Down on the banks of the Tay in Dundee a steady trail of curious tourists wend their way between RRS Discovery, the magnificent vessel that took Scott and Shackleton to the Antarctic, and the Kengo Kuma-designed V&A Dundee, which looms nearby. Between the two, visitors are inducted into the rich history of Scotland’s intrepid and inventive past. We might be familiar with Scottish innovations such as the steam engine, the telephone and penicillin; lesser known discoveries include disposable contact lenses, ATMs and the toaster. The latter, ingeniously, was invented before sliced bread.
Dundee itself has been a hotbed of Scottish design and industry for centuries. From textiles to marmalade and comics to computer games, the small city has repeatedly gifted ideas and goods of global renown. Not far from the Tay in a beautiful Victorian mill called Baltic Works, Halley Stevensons is continuing Dundee’s ingenious and industrious tradition, developing and manufacturing waxed cotton.
Halley Stevensons built a name and reputation on the quality of its textiles and has maintained its position as a world leader in waxed cotton thanks to its commitment to innovation. “Our team have backgrounds in both chemistry and design, therefore our waxed cotton is truly a process where science meets art,” explains Dorothy Arnott, Halley Stevensons’ Sales and Marketing Manager. “We are proud of the fact that all dyeing and finishing takes place under one roof here in Dundee.”
The Baltic Works Mill certainly attests to Dorothy’s description of two worlds colliding; it is part-factory, part-laboratory. Stepping from the bustle of the factory floor into the R&D lab is like entering an alternate dimension. Factory overalls are swapped for chemist coats. Hulking machinery constantly in motion is replaced by static equipment for studying things invisible to the naked eye. Vast spools of cotton in various states of waxiness are replaced by orderly rows of jars with chemical names on white labels. The mind boggles at the sensory contrast just metres apart.
“We specify Aegean organic cotton fibre, which is spun and woven at mills in Turkey before arriving here,” Dorothy explains. “We work with excellent quality cotton to minimise the need for processing, keeping our energy impact as low as possible. We singe the material to burn off hairy fibres and then bathe it to remove starches used in the weaving process. This is all the prepping required for dyeing.”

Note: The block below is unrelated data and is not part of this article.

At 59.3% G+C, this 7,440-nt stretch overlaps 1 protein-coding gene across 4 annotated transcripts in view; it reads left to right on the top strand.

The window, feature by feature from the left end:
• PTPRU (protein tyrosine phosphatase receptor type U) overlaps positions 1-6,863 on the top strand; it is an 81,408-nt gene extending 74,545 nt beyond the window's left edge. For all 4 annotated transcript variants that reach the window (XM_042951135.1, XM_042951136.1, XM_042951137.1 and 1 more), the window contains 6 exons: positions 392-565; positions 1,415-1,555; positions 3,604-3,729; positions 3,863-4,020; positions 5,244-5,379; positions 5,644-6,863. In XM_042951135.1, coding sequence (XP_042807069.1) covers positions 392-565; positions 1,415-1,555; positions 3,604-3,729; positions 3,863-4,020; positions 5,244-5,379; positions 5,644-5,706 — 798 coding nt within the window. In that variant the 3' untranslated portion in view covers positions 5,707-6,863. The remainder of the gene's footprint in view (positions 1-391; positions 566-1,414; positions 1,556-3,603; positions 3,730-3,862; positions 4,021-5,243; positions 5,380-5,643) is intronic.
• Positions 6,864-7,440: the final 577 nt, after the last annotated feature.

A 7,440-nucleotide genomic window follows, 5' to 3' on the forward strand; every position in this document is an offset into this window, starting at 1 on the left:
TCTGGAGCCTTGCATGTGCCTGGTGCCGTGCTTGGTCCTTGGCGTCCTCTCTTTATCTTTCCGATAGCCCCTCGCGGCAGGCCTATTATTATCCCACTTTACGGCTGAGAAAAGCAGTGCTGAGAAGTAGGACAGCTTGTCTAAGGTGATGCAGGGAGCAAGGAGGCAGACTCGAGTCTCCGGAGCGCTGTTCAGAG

The waxing happens next, with a few different finishes. Washwax is an emulsified wax blend that, unlike the traditional paraffin wax of our grandparents’ coats, does not leave a waxy residue on your fingers. As the name suggests, it is also washable. For the Hybrid Aero finish, the finished material is placed in a large tumble dryer to soften the fabric.
Baltic Works Mill was built in 1864. Like many local factories from this era, it was originally a jute mill, contributing to one of Dundee’s former lives as the epicentre of the global jute industry (the city was once known as Juteopolis). The history of waxed cotton is closely linked here, too. As far back as the 15th century, North Sea herring fishermen had been treating their sailcloth with fish oils as a method of both waterproofing them, and keeping the textile light and agile. When the sails were retired, the fishermen would turn the oily cloth into capes to protect them from the elements.
It must have been a relief to the noses of all involved that during the 18th century fish oil gave way to linseed oil as the preferred treatment for waterproofing. To this day, it is thanks to the yellowing effect of cotton treated with linseed oil that fishermen’s waterproof clothing has this distinct colour. By the late 19th century, linseed had been replaced with paraffin as a lighter and slicker sealant. And not long after, in 1910, Halley Stevensons received its first patent in waterproofing. Today, the company makes over a million metres of fabric a year, which it exports worldwide.
Beyond its waterproofing function, the Halley Stevensons material has a powerful evocative quality that brings to mind wild walks with squashed pocket sandwiches and reviving flasks of warm tea. Some of life’s simpler pleasures, without a doubt.
Words by Hugo Macdonald.
Photography by Martin Safro.